The authority’s cabinet has already agreed a 3.95 per cent rise to its element of council tax as part of budget proposals for 2016/17 as the Tory administration looks to deal with a £44.2m shortfall in funding.
A final decision on spending plans will be made by Full Council next Friday, where options for using the transition grant will be debated.
Louise Goldsmith, leader of the county council, welcomed the additional funding but said the strain on services remained.
She added: “We lobbied Government and they have listened to us and we are pleased as this money goes some way to help us better manage the funding reductions this year and next.
“But this is only temporary relief and big savings still need to be made and they won’t go away because of this extra money.
“In 2016/17 we are facing a shortfall of £44.2million and will still need to make £18.6million of savings in addition to the £162million of savings we have already made since 2010. We are also faced with growing demands for our services and ever shrinking resources.
“So we continue on a cautious and responsible approach to take forward our proposed 3.95 per cent increase to council tax to Full Council next Friday (19 February). This will enable us to continue to protect critical frontline services that are so important to those in need.”
The proposed council tax increase includes the two per cent charge announced by Chancellor George Osborne to help councils meet the demands of supporting an increasingly ageing population, and the total rise equates to an extra £45.90 a year for a Band D property.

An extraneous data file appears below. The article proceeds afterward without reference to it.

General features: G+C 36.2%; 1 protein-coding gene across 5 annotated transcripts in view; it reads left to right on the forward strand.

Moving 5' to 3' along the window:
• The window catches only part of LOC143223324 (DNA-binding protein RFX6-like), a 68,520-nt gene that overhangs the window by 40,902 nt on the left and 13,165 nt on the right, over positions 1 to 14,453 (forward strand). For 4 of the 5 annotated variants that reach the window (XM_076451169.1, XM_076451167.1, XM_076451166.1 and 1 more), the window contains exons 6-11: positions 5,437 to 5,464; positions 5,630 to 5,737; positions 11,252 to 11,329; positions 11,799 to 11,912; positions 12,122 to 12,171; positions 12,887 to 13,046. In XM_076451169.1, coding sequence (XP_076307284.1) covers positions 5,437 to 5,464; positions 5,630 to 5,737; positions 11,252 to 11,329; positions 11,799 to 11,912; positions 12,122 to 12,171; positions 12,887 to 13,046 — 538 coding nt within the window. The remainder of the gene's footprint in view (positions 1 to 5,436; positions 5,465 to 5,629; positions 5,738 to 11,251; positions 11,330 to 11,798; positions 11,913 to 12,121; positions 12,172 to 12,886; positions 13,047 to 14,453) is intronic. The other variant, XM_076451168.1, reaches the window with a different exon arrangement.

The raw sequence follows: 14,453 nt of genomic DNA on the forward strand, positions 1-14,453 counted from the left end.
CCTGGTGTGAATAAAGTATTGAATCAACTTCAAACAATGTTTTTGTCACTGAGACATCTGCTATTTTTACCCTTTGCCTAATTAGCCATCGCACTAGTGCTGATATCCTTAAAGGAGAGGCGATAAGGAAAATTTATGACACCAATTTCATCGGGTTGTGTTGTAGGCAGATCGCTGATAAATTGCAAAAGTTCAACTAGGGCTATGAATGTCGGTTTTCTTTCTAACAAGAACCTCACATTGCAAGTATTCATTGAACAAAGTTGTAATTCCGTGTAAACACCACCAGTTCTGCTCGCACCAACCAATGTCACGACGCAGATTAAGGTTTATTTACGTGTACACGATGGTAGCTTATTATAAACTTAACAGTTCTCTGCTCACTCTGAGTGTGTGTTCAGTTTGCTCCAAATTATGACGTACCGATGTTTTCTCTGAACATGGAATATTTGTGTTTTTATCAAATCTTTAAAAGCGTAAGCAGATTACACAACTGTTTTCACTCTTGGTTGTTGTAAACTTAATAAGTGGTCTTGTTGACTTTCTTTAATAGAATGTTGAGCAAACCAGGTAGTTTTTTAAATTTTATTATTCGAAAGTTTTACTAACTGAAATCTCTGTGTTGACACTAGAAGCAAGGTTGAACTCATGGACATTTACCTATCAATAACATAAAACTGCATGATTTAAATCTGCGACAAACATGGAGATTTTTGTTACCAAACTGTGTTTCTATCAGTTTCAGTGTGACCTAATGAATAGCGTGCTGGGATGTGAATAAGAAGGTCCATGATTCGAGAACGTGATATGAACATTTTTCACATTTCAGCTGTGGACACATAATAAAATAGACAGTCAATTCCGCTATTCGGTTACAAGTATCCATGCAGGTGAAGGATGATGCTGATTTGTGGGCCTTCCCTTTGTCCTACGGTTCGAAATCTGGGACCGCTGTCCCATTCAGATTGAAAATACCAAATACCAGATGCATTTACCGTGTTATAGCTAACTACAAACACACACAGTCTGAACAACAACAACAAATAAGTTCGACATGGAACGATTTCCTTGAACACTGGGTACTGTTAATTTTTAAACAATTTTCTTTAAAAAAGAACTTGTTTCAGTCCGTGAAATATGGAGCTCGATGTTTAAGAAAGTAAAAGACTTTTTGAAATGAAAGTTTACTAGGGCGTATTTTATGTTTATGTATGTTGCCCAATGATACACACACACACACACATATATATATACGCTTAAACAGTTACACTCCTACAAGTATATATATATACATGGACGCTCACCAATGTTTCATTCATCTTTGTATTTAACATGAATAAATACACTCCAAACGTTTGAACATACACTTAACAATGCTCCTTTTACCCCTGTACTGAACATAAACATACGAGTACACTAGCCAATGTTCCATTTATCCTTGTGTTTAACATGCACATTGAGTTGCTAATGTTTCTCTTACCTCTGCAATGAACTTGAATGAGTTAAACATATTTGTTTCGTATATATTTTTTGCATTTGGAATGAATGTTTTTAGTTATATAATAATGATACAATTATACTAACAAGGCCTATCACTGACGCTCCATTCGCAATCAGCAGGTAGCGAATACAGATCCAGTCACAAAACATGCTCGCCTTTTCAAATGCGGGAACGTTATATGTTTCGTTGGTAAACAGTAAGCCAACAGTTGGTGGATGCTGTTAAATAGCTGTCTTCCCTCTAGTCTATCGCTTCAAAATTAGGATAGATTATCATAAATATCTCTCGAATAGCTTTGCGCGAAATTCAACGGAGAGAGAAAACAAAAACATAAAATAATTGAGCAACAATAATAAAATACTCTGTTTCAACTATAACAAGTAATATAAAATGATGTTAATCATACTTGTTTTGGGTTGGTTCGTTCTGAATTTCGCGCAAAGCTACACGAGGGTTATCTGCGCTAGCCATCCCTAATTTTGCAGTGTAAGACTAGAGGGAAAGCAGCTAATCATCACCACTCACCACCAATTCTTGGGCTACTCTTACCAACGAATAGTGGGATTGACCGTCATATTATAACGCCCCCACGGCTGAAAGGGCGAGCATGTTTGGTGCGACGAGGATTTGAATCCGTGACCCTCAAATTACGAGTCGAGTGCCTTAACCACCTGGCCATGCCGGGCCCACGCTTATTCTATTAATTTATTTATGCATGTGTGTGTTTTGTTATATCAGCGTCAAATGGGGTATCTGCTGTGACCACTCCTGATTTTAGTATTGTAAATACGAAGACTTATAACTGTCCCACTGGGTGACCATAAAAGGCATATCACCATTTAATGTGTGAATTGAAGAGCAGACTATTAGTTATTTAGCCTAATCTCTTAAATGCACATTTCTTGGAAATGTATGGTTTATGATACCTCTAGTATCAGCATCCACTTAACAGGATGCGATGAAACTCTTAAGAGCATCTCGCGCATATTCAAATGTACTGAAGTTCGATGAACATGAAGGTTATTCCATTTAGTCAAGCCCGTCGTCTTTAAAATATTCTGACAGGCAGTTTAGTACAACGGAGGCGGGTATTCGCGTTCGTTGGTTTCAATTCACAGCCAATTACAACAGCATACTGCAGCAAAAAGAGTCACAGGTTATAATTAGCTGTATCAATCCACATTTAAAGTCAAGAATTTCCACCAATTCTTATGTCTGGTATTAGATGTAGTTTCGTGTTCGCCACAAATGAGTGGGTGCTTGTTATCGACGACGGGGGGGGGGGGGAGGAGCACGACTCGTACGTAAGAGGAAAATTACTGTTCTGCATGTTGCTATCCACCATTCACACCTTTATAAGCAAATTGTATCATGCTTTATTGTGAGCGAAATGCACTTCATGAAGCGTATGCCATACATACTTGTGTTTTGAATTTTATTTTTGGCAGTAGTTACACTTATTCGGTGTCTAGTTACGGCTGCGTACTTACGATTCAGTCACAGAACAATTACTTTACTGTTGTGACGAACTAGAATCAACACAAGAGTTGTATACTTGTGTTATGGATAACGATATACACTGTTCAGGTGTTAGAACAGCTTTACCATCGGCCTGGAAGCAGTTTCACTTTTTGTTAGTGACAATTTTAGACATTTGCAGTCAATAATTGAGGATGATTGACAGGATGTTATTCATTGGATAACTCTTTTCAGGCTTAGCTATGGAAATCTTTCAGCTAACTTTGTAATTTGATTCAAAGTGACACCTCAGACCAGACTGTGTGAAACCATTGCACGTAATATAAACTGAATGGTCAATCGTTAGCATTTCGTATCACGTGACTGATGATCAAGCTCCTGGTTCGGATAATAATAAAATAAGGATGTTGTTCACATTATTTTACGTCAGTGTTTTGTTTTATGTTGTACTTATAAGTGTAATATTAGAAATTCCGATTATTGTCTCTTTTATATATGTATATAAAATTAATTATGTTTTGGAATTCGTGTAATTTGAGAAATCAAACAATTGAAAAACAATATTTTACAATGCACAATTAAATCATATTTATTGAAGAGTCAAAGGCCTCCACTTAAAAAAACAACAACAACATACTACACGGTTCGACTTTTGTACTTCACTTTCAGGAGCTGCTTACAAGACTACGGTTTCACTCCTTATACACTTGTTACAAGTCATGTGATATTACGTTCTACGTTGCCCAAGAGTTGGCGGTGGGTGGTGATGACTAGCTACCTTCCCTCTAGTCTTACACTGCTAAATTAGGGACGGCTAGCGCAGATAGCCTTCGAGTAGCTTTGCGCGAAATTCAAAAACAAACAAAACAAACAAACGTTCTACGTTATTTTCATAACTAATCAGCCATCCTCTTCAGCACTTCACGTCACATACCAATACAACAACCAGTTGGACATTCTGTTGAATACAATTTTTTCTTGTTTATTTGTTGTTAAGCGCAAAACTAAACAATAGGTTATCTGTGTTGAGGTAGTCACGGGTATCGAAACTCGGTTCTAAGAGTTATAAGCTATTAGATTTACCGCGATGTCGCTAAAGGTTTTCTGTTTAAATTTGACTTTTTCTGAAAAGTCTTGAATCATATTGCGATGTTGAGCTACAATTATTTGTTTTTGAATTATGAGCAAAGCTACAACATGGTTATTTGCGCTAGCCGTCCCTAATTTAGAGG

The transitional funding is £6.2m for 2016/17, and £6.3m for 2017/18, but the county council has already seen a huge reduction in its Revenue Support Grant from central Government.
This week Margaret Guest, chair of Don’t Cut Us Out, has countered the county council’s claim that the proposed tax rise will ‘safeguard critical frontline services and protect the most vulnerable’.
The group, which campaigns on behalf of vulnerable people in need of care and support in West Sussex, has previously criticised plans to reduce allowances paid to disabled people and proposals to raise additional income received from people with social care needs.
Mrs Guest added: “Vulnerable people will certainly not be protected if planned cuts such as those to care services for people in supported housing, in financial crisis or escaping domestic violence are agreed at the council’s budget meeting on 19th February.
“WSCC also says more funds need to be generated from those using its care services in order to balance the books. This will mean, among other things, increasing costs for those who can least afford them which is shameful.”
Don’t Cut us Out is asking people to share their opinions on budget proposals in an online survey prior to next Friday’s meeting.
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